The setting for "Last Year at Marienbad" is a grand old European hotel that has long corridors and large public rooms. Chandeliers hang from ornate ceilings and cut-glass mirrors, prints, and old paintings adorn walls. The hotel guests are all very elegant, and their clothing and hair styles suggest that the time is about 1960. The atmosphere is funereal.
Names aren't given for the characters, so I came up with my own way for referring to them. The man who does the brooding voice-over is the film's protagonist, who I call the Narrator (Giorgio Albertazzi). The Narrator is obsessed with an attractive female guest, who I call the Woman (Delphine Seyrig). But the Woman didn't come to the hotel alone—she's there with a gaunt male I'll call the Other Man (Sacha Pito).
The movie follows a simple story, The Narrator expresses disappointment that the Woman acts as though she doesn't recognize him, and he talks in detail about the intimacy they shared at a resort hotel a year earlier. He says they parted with the understanding that he would not see her for a year, and he declares he's now come for her. He begs her to leave with him, and she appears to be considering it, although she seems conflicted. Meanwhile, the presence of the Other Man at the hotel complicates life for both the Woman and the Narrator.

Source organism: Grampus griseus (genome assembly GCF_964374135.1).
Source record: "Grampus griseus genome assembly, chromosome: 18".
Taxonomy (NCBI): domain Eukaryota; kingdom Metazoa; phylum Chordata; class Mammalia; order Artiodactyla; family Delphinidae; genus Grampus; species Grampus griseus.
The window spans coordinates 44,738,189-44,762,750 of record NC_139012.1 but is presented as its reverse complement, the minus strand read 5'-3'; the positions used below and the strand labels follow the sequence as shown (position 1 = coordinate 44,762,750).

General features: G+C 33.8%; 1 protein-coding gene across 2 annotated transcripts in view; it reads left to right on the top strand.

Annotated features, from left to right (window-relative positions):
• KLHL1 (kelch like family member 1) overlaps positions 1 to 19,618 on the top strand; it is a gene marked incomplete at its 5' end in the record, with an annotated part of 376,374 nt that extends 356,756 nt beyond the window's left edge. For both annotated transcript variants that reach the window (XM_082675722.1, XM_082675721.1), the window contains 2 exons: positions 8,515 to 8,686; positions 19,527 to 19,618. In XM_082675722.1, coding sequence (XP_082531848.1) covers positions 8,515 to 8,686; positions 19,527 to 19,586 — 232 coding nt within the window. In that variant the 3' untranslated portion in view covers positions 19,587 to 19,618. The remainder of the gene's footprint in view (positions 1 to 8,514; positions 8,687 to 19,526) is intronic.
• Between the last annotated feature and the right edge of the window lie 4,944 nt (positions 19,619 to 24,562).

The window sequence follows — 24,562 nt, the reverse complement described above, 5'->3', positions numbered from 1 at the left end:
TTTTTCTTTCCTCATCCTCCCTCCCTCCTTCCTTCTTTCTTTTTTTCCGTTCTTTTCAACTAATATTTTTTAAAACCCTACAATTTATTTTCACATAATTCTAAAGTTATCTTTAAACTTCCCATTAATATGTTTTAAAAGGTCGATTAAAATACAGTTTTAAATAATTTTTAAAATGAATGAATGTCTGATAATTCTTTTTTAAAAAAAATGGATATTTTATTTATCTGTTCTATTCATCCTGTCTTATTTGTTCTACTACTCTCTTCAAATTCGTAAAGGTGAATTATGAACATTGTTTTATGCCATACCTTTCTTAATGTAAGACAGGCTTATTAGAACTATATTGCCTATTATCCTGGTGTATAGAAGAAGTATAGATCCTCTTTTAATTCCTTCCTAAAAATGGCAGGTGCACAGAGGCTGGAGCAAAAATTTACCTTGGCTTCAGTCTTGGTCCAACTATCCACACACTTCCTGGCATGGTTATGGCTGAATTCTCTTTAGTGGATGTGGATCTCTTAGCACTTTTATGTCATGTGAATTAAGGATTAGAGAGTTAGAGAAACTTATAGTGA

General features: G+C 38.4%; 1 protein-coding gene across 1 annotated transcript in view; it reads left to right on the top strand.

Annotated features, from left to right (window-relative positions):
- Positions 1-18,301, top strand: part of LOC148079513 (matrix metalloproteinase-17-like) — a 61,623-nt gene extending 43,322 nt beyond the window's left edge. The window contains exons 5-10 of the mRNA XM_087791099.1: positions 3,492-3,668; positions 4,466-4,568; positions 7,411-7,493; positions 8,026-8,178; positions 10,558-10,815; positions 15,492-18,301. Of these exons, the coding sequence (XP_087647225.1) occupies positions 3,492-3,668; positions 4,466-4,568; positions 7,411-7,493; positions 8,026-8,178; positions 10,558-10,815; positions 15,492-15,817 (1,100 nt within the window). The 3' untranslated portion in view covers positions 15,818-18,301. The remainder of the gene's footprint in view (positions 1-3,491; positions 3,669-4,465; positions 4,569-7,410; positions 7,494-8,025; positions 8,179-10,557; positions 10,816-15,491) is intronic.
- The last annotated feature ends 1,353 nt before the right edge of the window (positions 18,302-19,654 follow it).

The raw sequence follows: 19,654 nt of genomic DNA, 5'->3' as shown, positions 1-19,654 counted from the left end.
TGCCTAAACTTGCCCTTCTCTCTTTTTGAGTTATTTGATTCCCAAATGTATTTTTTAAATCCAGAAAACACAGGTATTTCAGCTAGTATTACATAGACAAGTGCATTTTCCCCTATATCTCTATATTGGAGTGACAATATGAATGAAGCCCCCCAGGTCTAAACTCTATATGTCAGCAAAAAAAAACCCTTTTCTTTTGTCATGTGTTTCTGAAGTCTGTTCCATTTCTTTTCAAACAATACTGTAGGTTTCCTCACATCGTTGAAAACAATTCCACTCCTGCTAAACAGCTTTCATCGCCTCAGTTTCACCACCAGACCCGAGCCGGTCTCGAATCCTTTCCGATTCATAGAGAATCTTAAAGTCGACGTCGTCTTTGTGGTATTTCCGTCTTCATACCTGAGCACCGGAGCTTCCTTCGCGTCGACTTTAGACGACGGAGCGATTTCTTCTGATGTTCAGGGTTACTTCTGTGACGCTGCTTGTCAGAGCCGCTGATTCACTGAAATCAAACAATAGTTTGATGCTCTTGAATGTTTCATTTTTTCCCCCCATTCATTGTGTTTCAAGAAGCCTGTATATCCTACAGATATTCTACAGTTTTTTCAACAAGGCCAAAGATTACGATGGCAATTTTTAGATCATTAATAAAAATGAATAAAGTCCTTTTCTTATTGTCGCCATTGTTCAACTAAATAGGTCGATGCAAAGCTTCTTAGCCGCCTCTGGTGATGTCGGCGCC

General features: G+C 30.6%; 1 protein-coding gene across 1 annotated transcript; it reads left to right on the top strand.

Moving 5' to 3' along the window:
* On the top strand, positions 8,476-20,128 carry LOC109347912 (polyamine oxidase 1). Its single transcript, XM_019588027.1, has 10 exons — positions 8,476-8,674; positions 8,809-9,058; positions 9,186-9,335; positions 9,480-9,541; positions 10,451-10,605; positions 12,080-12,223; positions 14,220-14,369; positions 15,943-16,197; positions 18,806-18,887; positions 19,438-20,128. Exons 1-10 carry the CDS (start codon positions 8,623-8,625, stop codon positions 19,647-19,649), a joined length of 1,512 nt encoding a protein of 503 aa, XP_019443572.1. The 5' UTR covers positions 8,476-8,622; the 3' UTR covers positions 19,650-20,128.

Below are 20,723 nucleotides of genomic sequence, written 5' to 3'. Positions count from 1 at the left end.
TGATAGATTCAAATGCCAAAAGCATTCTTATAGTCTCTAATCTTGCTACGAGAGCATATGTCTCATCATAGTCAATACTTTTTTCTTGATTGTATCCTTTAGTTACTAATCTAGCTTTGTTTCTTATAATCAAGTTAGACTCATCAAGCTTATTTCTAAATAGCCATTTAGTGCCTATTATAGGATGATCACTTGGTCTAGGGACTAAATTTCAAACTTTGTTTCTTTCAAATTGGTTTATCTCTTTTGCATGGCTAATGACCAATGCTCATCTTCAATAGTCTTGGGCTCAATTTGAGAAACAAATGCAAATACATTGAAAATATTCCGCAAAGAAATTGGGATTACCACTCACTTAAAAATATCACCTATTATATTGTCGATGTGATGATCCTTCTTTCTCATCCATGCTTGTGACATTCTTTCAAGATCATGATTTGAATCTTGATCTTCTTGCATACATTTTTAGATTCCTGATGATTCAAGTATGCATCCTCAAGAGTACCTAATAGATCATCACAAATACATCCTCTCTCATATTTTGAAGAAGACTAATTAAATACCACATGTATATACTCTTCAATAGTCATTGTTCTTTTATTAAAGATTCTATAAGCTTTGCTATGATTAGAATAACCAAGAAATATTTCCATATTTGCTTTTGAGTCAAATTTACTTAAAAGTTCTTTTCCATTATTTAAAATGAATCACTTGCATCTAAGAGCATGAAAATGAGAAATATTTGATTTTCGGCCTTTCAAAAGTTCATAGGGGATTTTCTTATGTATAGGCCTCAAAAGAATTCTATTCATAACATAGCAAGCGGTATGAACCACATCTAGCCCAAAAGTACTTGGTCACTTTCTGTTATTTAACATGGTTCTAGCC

I think "Last Year at Marienbad" is visually amazing by any standard. One memorable sequence is presented in the style of a silent movie: the Woman, wearing ostrich feathers, reacts to the arrival in her bedroom of the Narrator, sometimes she cringes at his approach, at other times she spreads her arms wide in welcome. The film's most famous shot is reminiscent of a painting by Giorgio de Chirico: in a rigidly formal garden, people cast shadows, but statues and shrubs do not.